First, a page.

As I watched Will run up and down that court Sunday, pure joy on his face, I started thinking about how we don't always let kids be kids. Youth sports are about teaching kids to compete fairly, being good sports, and learning to love the game.

If you're going to play, you have to love the game.

I'm glad that I got a little glimpse of the heart of a game... in those little ones who truly love it.

In parents who may have been keeping the score in their head, but cheered for both teams when they made a basket.

See, you can support your team in a way that doesn't demoralize the other team... and most importantly, that doesn't demoralize your teammates.

If you're a student athlete reading this, remember why you started... unless it's because your parents made you. (If that's the case, that's a whole other post).

Think about the love of the game you had, the exhilaration you felt when you first held that ball in your hand, when you first slipped on that uniform, when you first ran on a court.

Hold onto that. That feeling can never be replicated, but it can guide you every other night.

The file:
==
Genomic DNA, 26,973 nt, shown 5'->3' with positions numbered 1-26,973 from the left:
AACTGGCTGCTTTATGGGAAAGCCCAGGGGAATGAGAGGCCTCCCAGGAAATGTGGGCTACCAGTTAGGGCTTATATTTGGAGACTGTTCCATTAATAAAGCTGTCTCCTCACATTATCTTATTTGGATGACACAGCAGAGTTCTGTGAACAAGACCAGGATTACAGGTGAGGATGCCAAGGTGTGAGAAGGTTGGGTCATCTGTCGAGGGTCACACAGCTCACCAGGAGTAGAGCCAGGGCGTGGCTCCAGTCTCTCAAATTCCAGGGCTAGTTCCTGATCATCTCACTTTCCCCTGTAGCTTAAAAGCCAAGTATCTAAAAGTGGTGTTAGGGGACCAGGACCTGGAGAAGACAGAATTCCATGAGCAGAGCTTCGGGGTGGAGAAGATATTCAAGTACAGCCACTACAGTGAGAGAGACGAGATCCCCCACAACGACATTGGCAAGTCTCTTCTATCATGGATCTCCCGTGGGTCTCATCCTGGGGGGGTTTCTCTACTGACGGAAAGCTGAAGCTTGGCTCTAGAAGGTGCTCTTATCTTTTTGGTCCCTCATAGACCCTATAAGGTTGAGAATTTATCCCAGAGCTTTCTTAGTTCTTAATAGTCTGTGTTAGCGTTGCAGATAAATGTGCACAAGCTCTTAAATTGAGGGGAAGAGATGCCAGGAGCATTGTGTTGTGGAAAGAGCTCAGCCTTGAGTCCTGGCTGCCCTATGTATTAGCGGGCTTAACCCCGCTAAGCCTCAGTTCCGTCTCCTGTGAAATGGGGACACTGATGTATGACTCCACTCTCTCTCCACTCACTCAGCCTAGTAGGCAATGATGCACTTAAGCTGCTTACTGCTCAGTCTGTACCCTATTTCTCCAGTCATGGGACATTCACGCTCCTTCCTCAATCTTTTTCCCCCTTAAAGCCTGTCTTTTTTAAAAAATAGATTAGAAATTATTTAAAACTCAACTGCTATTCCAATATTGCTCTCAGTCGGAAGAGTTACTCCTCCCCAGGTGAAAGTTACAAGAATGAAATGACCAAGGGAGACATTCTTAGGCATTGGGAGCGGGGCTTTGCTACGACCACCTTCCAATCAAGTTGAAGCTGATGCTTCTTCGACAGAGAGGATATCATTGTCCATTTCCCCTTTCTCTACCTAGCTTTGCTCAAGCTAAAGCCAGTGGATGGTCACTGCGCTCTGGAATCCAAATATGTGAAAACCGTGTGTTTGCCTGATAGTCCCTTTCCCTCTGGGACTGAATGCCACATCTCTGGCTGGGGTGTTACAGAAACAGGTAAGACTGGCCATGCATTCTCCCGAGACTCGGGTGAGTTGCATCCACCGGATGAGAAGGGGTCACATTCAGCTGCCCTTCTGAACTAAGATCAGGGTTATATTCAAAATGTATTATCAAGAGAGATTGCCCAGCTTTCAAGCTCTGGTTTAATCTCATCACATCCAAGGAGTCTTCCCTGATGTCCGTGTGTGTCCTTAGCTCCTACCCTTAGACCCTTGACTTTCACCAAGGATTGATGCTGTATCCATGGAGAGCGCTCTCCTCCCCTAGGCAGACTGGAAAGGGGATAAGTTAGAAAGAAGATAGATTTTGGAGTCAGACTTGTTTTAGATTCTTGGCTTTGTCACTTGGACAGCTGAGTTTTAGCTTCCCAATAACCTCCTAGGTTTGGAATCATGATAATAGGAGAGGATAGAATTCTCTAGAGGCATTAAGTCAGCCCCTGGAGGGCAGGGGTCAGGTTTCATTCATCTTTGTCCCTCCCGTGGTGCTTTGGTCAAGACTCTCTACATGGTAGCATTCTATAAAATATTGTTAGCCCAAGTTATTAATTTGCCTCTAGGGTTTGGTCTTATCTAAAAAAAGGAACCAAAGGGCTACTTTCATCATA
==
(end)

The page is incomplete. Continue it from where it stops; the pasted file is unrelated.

And parents, think about how proud you were that first time your kid made a shot. You work hard, too... driving them to and from practices and games. It's hard work, being a sports parent... but you'll only have that for a little while, and then it will be gone. Cherish it. Let them know you're proud of them, and support their teammates and coaches, even if you don't agree with every call made.

Because sometimes, the magic ends. The lights go out in the gym and you've laced up your last set of tennis shoes as a player, and you'll find yourself sitting in the stands with crazy people like me, and you'll hear a parent say something like that parent said about me and you'll shake your head because...

only you know what it's like to be on that free throw line with the game on the line.

But we know what's it's like to cheer as it bounces in. 

Ah... the joy of sports.

One of my favorite things in the world...